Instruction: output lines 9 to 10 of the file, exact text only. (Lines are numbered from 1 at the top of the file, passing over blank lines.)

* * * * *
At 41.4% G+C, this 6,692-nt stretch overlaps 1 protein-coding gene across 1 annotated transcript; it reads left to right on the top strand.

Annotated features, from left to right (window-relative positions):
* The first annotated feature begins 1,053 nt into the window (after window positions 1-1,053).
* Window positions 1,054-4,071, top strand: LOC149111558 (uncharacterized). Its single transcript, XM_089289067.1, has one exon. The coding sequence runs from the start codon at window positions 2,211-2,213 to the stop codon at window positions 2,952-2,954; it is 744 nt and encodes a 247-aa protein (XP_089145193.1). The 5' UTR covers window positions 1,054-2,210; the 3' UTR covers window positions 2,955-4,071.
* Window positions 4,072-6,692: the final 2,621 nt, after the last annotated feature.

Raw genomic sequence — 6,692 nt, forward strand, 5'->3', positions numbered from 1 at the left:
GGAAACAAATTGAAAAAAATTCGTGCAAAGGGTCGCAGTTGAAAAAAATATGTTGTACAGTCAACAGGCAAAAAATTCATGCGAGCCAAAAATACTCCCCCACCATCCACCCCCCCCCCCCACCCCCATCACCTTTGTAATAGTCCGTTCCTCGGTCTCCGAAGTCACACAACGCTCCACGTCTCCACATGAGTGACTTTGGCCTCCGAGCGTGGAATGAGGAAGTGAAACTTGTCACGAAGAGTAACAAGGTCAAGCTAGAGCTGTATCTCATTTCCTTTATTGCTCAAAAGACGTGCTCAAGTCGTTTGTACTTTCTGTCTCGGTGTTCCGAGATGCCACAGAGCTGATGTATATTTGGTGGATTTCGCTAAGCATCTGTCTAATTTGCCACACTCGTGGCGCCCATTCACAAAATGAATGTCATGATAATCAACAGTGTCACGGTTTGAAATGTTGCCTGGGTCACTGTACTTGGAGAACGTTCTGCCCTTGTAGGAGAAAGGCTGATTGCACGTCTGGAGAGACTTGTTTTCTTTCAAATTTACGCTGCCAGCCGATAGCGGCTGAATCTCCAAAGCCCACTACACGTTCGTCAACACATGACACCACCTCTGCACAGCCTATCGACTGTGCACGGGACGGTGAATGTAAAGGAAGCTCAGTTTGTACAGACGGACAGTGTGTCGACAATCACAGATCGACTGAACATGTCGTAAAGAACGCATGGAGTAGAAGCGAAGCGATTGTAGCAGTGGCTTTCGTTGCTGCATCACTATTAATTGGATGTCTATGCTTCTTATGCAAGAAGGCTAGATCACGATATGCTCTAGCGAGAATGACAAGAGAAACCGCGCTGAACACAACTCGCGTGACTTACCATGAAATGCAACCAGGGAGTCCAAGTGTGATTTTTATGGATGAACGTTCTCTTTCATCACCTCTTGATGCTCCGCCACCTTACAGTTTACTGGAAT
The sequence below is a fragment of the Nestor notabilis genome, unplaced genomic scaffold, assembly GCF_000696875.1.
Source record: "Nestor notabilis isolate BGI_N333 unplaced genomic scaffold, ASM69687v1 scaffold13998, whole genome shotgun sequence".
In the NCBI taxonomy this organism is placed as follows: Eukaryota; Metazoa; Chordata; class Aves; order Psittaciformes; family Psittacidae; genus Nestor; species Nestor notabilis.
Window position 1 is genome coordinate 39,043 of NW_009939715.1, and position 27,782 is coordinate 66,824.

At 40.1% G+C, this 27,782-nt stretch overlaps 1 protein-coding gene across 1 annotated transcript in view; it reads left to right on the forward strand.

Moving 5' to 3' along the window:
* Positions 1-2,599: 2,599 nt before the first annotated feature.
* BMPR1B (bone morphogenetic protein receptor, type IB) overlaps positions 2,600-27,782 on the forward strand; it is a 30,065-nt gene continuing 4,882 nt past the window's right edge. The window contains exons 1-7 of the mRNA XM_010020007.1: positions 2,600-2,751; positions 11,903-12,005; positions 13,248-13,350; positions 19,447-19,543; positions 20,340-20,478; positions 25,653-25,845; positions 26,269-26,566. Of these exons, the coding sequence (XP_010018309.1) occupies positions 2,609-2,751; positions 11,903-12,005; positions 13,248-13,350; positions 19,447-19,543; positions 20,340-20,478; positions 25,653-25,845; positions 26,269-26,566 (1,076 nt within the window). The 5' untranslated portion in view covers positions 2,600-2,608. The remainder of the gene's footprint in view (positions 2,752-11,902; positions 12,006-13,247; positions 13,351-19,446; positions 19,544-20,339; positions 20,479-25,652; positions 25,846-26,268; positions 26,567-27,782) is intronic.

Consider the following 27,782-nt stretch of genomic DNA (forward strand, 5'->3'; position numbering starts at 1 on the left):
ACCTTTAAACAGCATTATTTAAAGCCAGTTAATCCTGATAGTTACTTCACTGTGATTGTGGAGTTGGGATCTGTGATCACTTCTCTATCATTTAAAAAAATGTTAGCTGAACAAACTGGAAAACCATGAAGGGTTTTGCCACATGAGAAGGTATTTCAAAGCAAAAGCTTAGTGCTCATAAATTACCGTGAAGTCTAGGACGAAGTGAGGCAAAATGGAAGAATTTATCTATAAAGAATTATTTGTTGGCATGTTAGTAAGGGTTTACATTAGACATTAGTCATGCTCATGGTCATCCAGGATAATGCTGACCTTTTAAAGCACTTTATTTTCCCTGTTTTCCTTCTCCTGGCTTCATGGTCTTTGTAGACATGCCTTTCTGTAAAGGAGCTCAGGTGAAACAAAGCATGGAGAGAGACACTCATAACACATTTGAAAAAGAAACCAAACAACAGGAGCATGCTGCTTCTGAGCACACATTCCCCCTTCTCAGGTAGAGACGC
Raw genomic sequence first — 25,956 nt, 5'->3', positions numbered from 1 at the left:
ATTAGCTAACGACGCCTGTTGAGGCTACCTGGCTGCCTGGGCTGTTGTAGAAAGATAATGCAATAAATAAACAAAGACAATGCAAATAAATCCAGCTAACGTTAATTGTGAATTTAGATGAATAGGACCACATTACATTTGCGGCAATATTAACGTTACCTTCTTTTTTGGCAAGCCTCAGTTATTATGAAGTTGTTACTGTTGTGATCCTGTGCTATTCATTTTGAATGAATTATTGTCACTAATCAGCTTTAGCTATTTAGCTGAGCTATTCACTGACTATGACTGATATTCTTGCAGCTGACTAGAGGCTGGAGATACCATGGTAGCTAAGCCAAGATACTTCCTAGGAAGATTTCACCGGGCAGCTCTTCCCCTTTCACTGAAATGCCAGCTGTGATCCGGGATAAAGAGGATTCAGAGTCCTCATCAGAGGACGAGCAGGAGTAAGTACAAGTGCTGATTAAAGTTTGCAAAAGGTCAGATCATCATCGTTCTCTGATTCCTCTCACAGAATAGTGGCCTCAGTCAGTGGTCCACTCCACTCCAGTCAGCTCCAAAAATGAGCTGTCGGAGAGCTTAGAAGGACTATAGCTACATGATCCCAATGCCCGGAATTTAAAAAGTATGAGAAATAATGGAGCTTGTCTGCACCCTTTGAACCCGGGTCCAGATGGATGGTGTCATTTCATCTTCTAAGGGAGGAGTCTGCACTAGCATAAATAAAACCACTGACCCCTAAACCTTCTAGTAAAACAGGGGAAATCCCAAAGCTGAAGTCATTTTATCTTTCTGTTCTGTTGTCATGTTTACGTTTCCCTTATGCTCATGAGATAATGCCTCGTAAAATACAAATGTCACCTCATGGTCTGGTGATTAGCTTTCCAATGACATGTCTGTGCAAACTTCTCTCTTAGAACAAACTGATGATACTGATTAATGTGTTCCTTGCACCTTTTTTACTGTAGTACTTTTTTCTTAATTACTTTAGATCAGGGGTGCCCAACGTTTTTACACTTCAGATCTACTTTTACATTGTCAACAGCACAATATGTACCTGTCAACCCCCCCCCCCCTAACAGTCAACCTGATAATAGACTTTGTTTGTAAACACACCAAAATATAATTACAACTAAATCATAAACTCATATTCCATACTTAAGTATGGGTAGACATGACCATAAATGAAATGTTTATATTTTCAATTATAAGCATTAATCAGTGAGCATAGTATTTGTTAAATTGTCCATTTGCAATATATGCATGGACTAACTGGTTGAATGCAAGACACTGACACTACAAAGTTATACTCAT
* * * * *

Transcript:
Source record: "Nestor notabilis isolate BGI_N333 unplaced genomic scaffold, ASM69687v1 scaffold13998, whole genome shotgun sequence".
In the NCBI taxonomy this organism is placed as follows: Eukaryota; Metazoa; Chordata; class Aves; order Psittaciformes; family Psittacidae; genus Nestor; species Nestor notabilis.